Daeschler is a professor in the Department of Biodiversity, Earth and Environmental Science in the College of Arts and Sciences and curator and chair of Vertebrate Zoology in the Academy of Natural Sciences of Drexel University.
In 2012, an amateur paleontologist hunting for shark teeth in a brook in Monmouth County, N.J., noticed a bone fossil lying on a grassy embankment.
“I picked it up and thought it was a rock at first — it was heavy,” says Gregory Harpel, an analytical chemist from Oreland, Pa.
Harpel brought the bone to Jason Schein, assistant curator of natural history at the New Jersey State Museum, who along with David Parris, the museum’s curator of natural history, recognized the fossil as a humerus — the large upper arm bone — from a turtle, that was broken so that only the distal end, or end nearest to the elbow, remained.
Parris joked with Schein that perhaps it was the missing half of another partial turtle limb housed in the collections at the Academy of Natural Sciences of Drexel University. The bone in the Academy’s collection was also broken at the shaft.
When Schein brought Harpel’s fossil to the Academy, sure enough, the bones matched.
“As soon as those two halves came together, like puzzle pieces, you knew it,” says Drexel’s Ted Daeschler.
The two partial limb fossils from the ancient sea turtle Atlantochelys mortoni fit together perfectly, leaving little room for doubt that they are from the same bone. The distal half (left) was discovered in 2012; the proximal half (right) has been in the collections of the Academy of Natural Sciences of Drexel University for more than a century and is shown with its original labels. It was first described in 1849.
The surprising puzzle assembly upsets conventional wisdom in paleontology, where it is believed that fossils found in exposed strata of rock will break down from exposure to the elements if they aren’t preserved, at least within a few years — or decades at the most.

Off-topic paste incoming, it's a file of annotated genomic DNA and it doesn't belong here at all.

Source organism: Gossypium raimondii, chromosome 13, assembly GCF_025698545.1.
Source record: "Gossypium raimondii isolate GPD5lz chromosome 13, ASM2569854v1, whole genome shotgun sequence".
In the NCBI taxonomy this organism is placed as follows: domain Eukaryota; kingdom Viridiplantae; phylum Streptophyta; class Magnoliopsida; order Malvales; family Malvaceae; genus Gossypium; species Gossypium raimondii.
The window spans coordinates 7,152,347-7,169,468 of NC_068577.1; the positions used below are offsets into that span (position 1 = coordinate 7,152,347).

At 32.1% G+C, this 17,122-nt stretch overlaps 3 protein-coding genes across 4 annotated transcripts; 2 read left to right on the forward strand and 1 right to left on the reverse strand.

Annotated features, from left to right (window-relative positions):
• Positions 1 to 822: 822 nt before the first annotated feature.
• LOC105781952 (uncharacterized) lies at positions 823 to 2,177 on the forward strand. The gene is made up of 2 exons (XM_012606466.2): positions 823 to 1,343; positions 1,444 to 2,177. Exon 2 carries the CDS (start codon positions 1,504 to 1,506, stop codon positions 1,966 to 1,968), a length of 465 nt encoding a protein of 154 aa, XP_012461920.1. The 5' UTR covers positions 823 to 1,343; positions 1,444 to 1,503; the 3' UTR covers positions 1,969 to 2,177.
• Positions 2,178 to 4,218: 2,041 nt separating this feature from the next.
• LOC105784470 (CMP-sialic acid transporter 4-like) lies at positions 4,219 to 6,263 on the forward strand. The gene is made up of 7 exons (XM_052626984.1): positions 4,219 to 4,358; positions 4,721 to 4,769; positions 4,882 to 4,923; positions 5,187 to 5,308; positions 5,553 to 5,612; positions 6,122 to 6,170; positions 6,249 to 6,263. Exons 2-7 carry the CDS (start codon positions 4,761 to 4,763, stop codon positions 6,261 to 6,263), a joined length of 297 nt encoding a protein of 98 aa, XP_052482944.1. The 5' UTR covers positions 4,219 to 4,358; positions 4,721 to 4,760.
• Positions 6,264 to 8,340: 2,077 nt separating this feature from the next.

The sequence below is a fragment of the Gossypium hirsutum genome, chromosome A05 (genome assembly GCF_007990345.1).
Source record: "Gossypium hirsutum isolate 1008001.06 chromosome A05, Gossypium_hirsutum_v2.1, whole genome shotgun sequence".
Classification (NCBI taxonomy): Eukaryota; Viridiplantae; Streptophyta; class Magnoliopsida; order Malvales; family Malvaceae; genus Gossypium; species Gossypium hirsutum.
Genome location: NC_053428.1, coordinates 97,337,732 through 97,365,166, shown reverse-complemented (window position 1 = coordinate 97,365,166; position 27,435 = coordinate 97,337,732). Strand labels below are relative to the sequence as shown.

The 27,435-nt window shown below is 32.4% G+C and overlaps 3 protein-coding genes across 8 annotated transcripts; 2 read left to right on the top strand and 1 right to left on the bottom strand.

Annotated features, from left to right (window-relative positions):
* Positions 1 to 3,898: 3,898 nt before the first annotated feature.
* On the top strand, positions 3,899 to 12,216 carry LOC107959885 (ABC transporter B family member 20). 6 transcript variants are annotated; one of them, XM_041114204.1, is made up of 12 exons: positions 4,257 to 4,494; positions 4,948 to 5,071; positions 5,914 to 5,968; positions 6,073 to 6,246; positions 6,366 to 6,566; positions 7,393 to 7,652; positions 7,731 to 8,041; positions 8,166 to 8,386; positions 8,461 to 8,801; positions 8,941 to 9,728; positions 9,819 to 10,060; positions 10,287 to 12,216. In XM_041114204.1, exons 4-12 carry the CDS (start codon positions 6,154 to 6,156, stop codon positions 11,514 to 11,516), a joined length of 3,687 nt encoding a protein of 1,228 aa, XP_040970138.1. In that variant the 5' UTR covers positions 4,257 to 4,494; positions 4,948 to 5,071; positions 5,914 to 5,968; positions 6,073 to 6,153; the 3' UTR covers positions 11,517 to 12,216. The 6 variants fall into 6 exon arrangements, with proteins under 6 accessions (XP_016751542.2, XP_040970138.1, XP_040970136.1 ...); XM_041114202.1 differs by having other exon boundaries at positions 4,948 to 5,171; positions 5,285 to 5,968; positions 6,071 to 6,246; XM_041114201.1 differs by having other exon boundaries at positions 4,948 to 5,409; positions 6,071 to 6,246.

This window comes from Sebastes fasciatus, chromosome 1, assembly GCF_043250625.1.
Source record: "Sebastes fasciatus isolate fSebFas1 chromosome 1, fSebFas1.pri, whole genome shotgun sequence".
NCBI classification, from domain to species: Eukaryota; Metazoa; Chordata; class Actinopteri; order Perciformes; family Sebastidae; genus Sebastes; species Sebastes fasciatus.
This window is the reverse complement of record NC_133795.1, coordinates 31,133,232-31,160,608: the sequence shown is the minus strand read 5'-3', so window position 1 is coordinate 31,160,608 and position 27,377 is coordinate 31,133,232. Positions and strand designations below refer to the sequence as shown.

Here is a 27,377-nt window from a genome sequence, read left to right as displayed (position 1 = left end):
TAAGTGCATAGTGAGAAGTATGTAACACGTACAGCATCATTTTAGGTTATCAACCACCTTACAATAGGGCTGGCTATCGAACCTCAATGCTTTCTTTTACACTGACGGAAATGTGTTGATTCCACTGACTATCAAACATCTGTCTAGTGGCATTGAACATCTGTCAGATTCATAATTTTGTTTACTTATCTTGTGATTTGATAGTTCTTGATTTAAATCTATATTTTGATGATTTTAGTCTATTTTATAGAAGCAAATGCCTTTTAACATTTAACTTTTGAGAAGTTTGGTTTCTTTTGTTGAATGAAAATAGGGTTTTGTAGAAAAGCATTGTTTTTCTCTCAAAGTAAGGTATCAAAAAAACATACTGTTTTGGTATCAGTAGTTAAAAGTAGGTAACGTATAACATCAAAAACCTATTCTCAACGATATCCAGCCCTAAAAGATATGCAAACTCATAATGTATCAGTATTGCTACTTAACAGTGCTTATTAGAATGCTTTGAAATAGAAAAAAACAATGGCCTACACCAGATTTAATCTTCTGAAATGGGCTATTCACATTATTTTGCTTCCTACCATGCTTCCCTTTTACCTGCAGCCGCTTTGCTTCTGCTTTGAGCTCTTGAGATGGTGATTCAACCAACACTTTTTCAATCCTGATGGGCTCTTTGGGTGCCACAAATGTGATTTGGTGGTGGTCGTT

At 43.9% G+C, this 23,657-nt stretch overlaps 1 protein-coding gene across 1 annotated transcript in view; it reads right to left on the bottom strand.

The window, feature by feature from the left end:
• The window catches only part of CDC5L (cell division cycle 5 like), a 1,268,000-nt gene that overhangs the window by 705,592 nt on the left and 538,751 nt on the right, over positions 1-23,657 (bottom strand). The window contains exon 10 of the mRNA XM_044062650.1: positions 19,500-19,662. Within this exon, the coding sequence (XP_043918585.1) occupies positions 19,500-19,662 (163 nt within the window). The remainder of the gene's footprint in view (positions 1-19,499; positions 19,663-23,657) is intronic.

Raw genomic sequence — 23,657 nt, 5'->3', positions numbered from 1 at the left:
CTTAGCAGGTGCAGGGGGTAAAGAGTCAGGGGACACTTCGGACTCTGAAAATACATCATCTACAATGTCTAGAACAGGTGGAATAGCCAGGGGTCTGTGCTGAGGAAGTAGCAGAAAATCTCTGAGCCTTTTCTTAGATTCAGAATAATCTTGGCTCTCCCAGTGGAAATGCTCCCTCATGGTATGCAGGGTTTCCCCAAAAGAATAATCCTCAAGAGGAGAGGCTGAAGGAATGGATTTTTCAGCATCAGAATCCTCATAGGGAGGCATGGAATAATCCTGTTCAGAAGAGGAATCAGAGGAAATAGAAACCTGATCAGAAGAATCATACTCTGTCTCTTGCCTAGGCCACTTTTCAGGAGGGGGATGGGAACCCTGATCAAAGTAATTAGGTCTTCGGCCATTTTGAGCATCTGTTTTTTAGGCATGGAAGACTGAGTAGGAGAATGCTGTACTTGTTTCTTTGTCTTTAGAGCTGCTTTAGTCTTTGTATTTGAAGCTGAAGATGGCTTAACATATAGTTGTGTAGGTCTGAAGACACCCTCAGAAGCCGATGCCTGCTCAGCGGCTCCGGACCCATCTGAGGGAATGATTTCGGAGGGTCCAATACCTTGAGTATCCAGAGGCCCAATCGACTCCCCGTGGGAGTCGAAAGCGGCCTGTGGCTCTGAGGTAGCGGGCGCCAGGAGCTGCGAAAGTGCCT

There was no reason to think a lost half of the same old bone would survive, intact and exposed, in a New Jersey streambed from at least 1849 to 2012.
The Academy’s older bone was also unique, making a perfect match seem even more unlikely. It was the first, or type specimen, of its genus and species, Atlantochelys mortoni, and was the only known fossil specimen from that genus and species.
It remained so until that fateful day when Schein carried the “new” New Jersey fossil to the Academy, where Academy paleontology staffers Jason Poole and Ned Gilmore connected the two halves. The perfect fit between the fossils left little space for doubt. Stunned by the implications, Schein and staffers called Daeschler into the room.
“Sure enough, you have two halves of the same bone, the same individual of this giant sea turtle,” says Daeschler. “One half was collected at least 162 years before the other half.”
Now, the scientists have evidence that exposed fossils can survive longer than previously thought. They report their remarkable discovery in the 2014 issue of the Proceedings of the Academy of Natural Sciences of Philadelphia. The find was also featured in the April 2014 issue of National Geographic magazine.
“The astounding confluence of events that had to have happened for this to be true is just unbelievable, and probably completely unprecedented in paleontology,” says Schein.
The scientists believe that the entire unbroken bone was originally embedded in sediment during the Cretaceous Period, 70 to 75 million years ago. Those sediments eventually eroded and the bone fractured millions of years later during the Pleistocene or Holocene, before the bone pieces became embedded in sediments and protected from further deterioration for perhaps a few thousand more years until their discovery.